1814 -10 January 1878
Australian Newspaper Proprietor and Philanthropist
Edward Wilson emigrated to Australia in 1842 and in 1847 bought the Melbourne Argus. When his eyesight started to fade he returned to England and leased Hayes Place and about 300 acres of land.
He was always keen to try out new ideas and in 1870 bought two steam engines for use on his farm for ploughing.
The 1871 Census reported that he employed 33 men, 6 boys and a woman and also had 11 resident servants.
Edward was in frequent contact with Charles Darwin and was one of the founders of the Colonial Institute. In 1868 he received many visitors at Hayes Place. He played an important part in the community of Hayes.
Edward was one of the first Common Conservators after a scheme for the Management of Hayes Common was approved in 1868. He was generous with donations. In 1872, at Christmas for example, he provided warm scarlet waterproof coats and a new shilling to every girl at the Village School.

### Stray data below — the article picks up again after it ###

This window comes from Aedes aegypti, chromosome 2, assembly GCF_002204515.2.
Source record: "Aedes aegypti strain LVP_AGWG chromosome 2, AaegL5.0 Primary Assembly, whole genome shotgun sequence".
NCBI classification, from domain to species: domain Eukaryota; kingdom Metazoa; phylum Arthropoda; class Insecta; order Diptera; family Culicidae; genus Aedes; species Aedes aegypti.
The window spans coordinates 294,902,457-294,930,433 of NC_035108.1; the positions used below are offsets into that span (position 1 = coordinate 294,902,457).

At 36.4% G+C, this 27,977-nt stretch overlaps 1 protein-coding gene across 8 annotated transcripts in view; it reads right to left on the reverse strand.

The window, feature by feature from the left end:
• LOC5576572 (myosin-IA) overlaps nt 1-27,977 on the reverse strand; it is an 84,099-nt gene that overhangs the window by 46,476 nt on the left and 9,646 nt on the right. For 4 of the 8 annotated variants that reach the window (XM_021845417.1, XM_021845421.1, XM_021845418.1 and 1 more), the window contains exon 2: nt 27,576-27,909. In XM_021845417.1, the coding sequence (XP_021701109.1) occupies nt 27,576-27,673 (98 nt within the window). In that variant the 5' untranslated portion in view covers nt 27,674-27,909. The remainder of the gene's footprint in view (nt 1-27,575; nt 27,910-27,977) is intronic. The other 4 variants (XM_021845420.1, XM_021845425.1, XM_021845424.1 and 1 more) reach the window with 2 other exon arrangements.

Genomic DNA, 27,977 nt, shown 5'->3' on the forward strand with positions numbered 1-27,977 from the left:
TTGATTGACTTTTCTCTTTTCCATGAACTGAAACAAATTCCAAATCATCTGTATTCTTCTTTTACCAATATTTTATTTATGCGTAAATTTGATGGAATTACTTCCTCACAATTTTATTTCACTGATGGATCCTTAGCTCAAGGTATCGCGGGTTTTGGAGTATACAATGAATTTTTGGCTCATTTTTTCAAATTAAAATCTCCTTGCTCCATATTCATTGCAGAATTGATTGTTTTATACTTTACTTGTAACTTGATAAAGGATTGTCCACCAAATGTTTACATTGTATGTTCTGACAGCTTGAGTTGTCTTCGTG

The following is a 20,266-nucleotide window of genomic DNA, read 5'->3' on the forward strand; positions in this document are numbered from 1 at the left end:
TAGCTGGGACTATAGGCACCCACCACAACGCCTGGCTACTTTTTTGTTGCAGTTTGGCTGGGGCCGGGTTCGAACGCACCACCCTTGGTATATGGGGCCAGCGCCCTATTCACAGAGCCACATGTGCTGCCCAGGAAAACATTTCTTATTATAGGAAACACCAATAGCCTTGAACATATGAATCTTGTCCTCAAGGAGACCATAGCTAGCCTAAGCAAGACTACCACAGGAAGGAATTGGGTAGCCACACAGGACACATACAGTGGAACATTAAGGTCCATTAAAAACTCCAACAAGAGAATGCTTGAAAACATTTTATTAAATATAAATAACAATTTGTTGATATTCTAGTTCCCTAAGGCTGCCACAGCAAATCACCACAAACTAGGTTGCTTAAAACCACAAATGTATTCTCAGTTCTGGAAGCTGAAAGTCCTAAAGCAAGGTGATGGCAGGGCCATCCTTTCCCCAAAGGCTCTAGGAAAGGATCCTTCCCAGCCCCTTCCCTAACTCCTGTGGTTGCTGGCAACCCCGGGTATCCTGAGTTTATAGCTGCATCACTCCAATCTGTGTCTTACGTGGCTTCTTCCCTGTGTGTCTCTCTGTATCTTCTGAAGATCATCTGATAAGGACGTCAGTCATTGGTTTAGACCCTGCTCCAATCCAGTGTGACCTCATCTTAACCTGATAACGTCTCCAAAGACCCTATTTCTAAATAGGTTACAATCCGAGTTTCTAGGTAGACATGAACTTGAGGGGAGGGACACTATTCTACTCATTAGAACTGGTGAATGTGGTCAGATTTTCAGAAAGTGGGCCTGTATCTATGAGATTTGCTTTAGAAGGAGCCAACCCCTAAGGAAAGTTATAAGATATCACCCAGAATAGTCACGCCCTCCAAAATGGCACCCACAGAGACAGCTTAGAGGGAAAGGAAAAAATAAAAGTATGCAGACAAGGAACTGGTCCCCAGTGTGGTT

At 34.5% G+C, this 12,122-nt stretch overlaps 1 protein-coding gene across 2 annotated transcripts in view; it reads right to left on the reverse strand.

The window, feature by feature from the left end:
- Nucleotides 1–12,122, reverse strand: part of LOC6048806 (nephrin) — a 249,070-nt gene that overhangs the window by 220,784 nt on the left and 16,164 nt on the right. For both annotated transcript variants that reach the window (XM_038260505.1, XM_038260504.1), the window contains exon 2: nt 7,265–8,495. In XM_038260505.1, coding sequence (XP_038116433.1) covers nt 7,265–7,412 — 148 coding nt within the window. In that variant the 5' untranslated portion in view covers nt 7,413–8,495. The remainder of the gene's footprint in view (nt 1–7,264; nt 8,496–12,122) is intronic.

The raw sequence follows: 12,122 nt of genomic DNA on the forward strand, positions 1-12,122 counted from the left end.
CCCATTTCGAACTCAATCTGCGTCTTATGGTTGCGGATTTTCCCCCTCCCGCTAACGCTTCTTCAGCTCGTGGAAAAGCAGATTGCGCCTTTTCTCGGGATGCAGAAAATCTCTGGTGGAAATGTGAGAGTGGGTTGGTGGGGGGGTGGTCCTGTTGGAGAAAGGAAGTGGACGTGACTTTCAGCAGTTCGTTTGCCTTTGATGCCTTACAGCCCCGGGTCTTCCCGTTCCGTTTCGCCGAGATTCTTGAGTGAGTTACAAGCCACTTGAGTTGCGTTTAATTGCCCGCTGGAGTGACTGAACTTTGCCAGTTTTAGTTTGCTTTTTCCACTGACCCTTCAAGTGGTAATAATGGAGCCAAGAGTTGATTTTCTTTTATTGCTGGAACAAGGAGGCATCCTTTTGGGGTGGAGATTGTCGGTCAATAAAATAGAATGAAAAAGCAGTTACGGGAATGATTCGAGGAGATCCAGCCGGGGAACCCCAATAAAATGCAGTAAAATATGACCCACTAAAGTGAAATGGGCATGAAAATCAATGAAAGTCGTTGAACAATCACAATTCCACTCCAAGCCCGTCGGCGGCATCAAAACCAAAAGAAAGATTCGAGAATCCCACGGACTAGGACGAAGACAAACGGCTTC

In 1873, he chaired a Parochial Committee set up to consider the sanitary arrangements in Hayes. It showed that the wells, cesspools and privy arrangements in the village were far from satisfactory. The Local Government Board, however, thought their proposals were inadequate and nothing was done.
Edward died in Hayes but his body was later interred in Melbourne.